Canadian craigslist advertisement: Rare Vintage Grease, Center & Hub Cap Collection -- FOR SALE -- $25,000 (Denver, CO, USA).
It's a unique collection, all right, with items ranging back to the 1800s and made of bronze, pewter, chrome and burnished brass. They run the gamut of manufacturers from Ford, Buick, Olds and Pontiac to Rolls-Royce and Jaguar. Rarer items include Kaiser, Whippet, Peerless, Kissel Kar, Pierce-Arrow, Packard, Hayes, Willys Knight, Chandler, Terraplane, Pope-Hartford, LaSalle, LaFayette, Marmon, Dort, Durant, KRIT, Stutz, Moon, Houk, Maxwell and Hudson.
How Jane Withers, a.k.a. Hub Cap Annie, assembled the collection is an unlikely story.
A trained nurse, Withers recalls life in Arkansas in 1982, where she was employed in pharmaceutical sales. "I had been addicted to diet pills, and when the company announced it was going to be marketing diet pills, I knew I wasn't going to be able to handle it," she says.
A friend told her he was quitting the pharmaceutical business to open a used hubcap business in St. Louis. The business model: Scour salvage yards for hubcaps, clean them up and then sell them for half of retail.
"I asked him why he would get into such a lowdown, trashy business," Withers recalls. "But then it started to make sense to me."
She borrowed US$12,500, bought a broken-down Ford pickup and a collection of 600 hubcaps belonging to a police officer in Memphis and headed for Denver, Colo. The truck broke down in Oklahoma and again in Salina, Kan., where she had to transfer the caps to a new vehicle.
"I opened the U-Haul and they just clattered out of there," she says. "Let me tell you, picking up 600 hubcaps seemed like a hell of a lot of work on a hot day in Salina."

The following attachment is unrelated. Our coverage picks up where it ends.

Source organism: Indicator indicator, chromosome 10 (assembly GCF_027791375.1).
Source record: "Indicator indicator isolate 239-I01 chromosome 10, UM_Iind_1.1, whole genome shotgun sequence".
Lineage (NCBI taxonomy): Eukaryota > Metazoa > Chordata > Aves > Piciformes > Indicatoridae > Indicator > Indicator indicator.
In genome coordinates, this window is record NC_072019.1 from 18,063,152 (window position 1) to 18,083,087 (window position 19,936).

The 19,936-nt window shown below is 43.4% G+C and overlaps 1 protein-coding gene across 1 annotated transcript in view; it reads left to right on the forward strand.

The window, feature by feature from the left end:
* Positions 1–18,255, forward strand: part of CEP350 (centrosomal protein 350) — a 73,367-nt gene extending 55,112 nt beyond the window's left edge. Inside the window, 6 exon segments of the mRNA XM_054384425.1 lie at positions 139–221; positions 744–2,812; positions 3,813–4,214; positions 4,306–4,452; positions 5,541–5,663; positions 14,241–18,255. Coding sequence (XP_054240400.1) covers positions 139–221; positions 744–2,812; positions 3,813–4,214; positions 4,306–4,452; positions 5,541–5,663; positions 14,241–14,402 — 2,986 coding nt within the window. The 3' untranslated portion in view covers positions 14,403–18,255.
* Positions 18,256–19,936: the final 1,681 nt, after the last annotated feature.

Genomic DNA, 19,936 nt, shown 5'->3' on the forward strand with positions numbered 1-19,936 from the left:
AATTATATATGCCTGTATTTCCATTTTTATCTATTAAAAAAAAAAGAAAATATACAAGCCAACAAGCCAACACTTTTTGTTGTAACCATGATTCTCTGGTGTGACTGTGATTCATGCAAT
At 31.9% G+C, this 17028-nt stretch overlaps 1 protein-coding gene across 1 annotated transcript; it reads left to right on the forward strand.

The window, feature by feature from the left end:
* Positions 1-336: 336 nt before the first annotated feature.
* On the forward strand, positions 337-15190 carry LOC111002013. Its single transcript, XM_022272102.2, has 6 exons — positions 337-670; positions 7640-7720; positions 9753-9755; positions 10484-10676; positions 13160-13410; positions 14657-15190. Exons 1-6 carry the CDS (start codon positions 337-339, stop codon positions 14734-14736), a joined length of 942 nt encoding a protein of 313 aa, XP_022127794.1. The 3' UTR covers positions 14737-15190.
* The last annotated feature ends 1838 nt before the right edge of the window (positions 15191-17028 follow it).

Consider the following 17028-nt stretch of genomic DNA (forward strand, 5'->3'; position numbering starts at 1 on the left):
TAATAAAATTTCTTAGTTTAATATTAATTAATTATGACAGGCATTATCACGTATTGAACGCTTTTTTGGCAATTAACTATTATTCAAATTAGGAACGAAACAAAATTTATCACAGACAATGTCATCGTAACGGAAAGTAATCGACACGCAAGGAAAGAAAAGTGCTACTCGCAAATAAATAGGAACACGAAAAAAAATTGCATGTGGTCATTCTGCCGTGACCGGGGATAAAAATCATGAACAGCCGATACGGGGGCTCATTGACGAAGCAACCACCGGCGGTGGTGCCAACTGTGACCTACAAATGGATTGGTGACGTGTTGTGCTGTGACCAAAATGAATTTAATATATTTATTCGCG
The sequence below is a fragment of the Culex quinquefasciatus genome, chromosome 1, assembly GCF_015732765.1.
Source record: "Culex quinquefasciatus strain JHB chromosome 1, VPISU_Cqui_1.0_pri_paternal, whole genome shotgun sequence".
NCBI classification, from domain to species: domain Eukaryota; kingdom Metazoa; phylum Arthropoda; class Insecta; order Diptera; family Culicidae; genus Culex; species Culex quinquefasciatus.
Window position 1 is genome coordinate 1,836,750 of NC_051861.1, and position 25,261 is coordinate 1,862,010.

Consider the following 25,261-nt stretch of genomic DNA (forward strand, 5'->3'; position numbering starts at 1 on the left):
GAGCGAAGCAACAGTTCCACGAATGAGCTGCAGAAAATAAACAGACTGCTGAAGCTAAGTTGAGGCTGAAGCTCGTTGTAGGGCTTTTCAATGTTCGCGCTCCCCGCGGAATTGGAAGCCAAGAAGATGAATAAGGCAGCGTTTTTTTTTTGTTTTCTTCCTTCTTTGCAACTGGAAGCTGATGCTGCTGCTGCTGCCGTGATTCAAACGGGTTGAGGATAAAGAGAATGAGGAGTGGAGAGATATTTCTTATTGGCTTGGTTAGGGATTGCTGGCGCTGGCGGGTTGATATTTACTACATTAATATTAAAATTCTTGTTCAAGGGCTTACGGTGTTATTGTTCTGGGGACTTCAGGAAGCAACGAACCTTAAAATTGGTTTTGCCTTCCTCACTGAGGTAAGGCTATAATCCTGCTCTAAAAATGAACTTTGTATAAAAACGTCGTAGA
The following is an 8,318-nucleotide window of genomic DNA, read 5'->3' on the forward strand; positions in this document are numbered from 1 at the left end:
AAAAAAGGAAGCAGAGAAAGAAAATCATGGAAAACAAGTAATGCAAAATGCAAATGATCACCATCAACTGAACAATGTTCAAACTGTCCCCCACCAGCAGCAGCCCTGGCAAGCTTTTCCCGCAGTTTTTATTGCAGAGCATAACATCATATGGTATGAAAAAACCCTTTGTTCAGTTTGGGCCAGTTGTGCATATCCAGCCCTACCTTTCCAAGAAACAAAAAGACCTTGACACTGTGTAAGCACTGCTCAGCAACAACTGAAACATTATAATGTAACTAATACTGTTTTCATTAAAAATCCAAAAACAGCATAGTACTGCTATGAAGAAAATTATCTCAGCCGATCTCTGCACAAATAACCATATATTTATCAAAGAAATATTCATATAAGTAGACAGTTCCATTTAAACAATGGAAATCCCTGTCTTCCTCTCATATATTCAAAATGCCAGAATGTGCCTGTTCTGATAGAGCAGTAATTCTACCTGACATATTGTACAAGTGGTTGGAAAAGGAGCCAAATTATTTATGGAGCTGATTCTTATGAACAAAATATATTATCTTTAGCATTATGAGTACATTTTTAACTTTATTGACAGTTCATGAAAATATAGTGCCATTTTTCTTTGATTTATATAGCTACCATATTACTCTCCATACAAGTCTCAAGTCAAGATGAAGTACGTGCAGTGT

Withers describes her business plan as "one part ignorance and two parts denial." She says she had selected the name Hub Cap Annie and had pretty much decided to open for business on the day she arrived in Denver.
"I prayed that I would find the right place to open up shop, and then found exactly what I needed," she says. "One thousand square feet for $400 a month, with a double sink where I could wash hubcaps."
Collecting merchandise from salvage yards was a dirty business.
"I had a pair of yellow gloves that got filthy, and when I got sweaty, I brushed my forehead," she says. "I later found out I had dog poop in my hair. The salvage-yard dogs use those hubcaps for toilets to show everyone who's boss."
Hub Cap Annie thrived, but hit rocky ground in 1986 when a police sting operation caught the business receiving stolen hubcaps.
"I knew better than to buy hubcaps that were sold to me four at a time," she says, "but I did it anyway and got caught."
The business barely survived, and her reputation suffered a severe shellacking.
"They were calling me Annie Capone," she recalls. "I was ashamed of what had happened and promised myself from that moment on to make sure the merchandise I sold was come by honestly."
Withers' reputation recovered. She says she was shocked that incorporating the story of her arrest into speeches actually increased demand for her services as a motivational speaker.
Over the years, the business grew to the point where Hub Cap Annie expanded into wheel sales, employed a dozen workers and maintained an inventory of 20,000 hubcaps.
"At one time, I was doing TV commercials where I dressed up in a Valkyrie costume with a horned hat and a hubcap shield and posed on a highway overpass," she says. "I was being featured on network news, CNN and the BBC. I was so high on myself, I felt like I'd invented Pepsi."
Withers sold the business in 2008, but retained a selection of outstanding hubcaps and grease caps collected over a quarter-century. Five boards contain mounted caps purchased from a private collection. A sixth board from the same collection was purchased 10 years later from a local Rolls-Royce dealer. Withers added hundreds of caps to the collection herself.
"I love this collection," she says. "The designs are so ornate and the craftsmanship is so exquisite."
Withers has Canadian roots. Her mother was born in Montreal and her uncle was Roland Withers, president and general manager of General Motors of Canada from 1968 to 1972.
"I'd be happy to see the collection wind up at a dealership or an automobile association in Canada," she says.
Withers' autobiography, Hub Cap Annie -- My Incredible Life and Times as America's Hub Cap Queen, is awaiting publication.
-- Postmedia News